Abstract 320: Apoptosis-Resistant CD34+ Cells Improve Collateral Circulation Post Femoral Artery Occlusion in Diabetic Mouse Model
Literature shows that EPCs contribute to increased collateral vessel formation following vaso-occlusion. However diabetes is associated with poor collateral vessel formation. We cultured human EPCs (defined as CD34+ cells) and exposed them to 5.5 mM (equivalent to 99 mg%, normal glucose, NG) and 20mM (equivalent to 360mg%, high glucose, HG) glucose, which resulted in significant EPC apoptosis within 48hrs. We noted HG exposure was associated with up-regulation of P53 and its downstream genes such as P21, PUMA and Caspase-3. We hypothesized that EPC apoptosis in HG is secondary to up-regulation of P53 and silencing or knocking out P53 may help neovascularization. We obtained mouse EPCs from P53 KO mice and observed that p53 null EPCs are more resistant to cell death in HG while retaining expression of essential endothelial genes. Next, we used Lenti and Adenovirus mediated siRNA methods to silence P53 in human EPCs (hEPCs) and P53 silenced hEPC showed better survival in HG. We developed unilateral femoral artery occlusion model to mimic peripheral vascular disease in streptozotocin induced type 1 diabetic or Leptin resistant type 2 diabetic mouse model. We delivered saline, P53 WT and P53 null mEPCs intra-muscularly around the femoral occlusion (n=10 in each group) and counted number of capillaries in a 20x microscopic field. We also quantified increased vessel formation by laser doppler assay of the ischemic and contralateral hind limbs upto 2 weeks, post EPC transplantation and conducted qRT-PCR and western blot of key endothelial genes such as eNOS, p-eNOS, VEGF-A, PECAM-1 and vWF from both quadriceps in all groups of mice.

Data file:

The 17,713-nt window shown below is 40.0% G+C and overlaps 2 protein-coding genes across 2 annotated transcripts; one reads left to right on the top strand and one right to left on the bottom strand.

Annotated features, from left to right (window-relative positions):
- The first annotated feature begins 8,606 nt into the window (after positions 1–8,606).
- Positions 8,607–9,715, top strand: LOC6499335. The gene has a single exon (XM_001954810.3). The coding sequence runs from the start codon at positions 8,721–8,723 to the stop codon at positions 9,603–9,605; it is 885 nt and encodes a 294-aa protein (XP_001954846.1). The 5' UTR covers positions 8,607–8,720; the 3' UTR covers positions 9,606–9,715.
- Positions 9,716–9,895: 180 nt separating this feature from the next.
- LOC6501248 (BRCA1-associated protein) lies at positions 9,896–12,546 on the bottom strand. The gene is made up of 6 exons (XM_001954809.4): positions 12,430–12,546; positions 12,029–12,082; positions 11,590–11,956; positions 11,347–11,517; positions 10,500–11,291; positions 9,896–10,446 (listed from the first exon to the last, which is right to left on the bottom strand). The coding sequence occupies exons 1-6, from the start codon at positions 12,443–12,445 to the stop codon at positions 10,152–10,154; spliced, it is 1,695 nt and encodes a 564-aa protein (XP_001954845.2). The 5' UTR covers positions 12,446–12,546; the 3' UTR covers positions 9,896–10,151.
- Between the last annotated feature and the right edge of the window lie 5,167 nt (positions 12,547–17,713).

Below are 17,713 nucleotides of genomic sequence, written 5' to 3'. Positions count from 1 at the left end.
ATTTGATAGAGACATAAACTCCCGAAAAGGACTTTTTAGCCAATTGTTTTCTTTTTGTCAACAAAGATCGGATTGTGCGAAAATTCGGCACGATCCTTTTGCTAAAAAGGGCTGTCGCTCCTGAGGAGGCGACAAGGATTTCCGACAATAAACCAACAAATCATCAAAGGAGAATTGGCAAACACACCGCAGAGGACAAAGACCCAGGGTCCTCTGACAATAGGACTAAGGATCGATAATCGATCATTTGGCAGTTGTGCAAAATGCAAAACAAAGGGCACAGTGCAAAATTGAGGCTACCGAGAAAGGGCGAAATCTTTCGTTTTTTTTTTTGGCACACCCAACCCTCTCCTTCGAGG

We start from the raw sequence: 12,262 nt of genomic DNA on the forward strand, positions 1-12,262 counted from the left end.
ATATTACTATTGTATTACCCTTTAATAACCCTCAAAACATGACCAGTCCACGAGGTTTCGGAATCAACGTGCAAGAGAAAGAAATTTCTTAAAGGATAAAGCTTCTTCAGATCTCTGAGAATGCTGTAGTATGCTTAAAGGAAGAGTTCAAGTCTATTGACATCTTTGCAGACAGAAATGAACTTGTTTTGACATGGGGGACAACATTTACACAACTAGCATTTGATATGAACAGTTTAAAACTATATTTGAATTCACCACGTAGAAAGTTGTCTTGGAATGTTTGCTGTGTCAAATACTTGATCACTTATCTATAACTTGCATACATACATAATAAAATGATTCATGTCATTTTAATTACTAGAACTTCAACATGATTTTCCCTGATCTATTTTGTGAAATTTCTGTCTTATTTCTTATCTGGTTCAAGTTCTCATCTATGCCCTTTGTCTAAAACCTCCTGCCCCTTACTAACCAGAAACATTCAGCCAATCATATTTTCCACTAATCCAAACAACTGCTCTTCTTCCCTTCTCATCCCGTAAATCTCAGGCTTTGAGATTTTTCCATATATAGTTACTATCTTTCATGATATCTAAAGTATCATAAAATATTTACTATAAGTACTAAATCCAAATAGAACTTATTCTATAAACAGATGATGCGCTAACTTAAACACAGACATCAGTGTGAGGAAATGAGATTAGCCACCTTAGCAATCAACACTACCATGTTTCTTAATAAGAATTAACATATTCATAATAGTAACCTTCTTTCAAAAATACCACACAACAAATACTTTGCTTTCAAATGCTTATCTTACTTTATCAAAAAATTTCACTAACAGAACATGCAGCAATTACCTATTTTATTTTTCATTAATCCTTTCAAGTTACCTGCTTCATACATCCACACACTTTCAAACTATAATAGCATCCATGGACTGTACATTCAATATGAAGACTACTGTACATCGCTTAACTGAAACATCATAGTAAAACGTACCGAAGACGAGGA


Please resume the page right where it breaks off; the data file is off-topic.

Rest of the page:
Results: The group that received P53null EPCs had the most favorable outcome. Preliminary results from transplantation of lenti p53 silenced human CD34+ cells also indicate increased vessel formation compared to non p53 silenced hCD34+ cell in NOD-SCID diabetic mice. Summary: Transplantation of P53 null EPCs in presence of hyperglycemia help improve collateral vessel formation post femoral artery occlusion compared to WT-EPC transplanted group.
Conclusion: Our results indicate towards positive role of apoptosis resistant CD34+ cells in diabetic PVD by increasing collateral formation with significant clinical implications.
Author Disclosures: S. Sen: None. J. Jerry: None.
This research has received full or partial funding support from the American Heart Association.
- © 2014 by American Heart Association, Inc.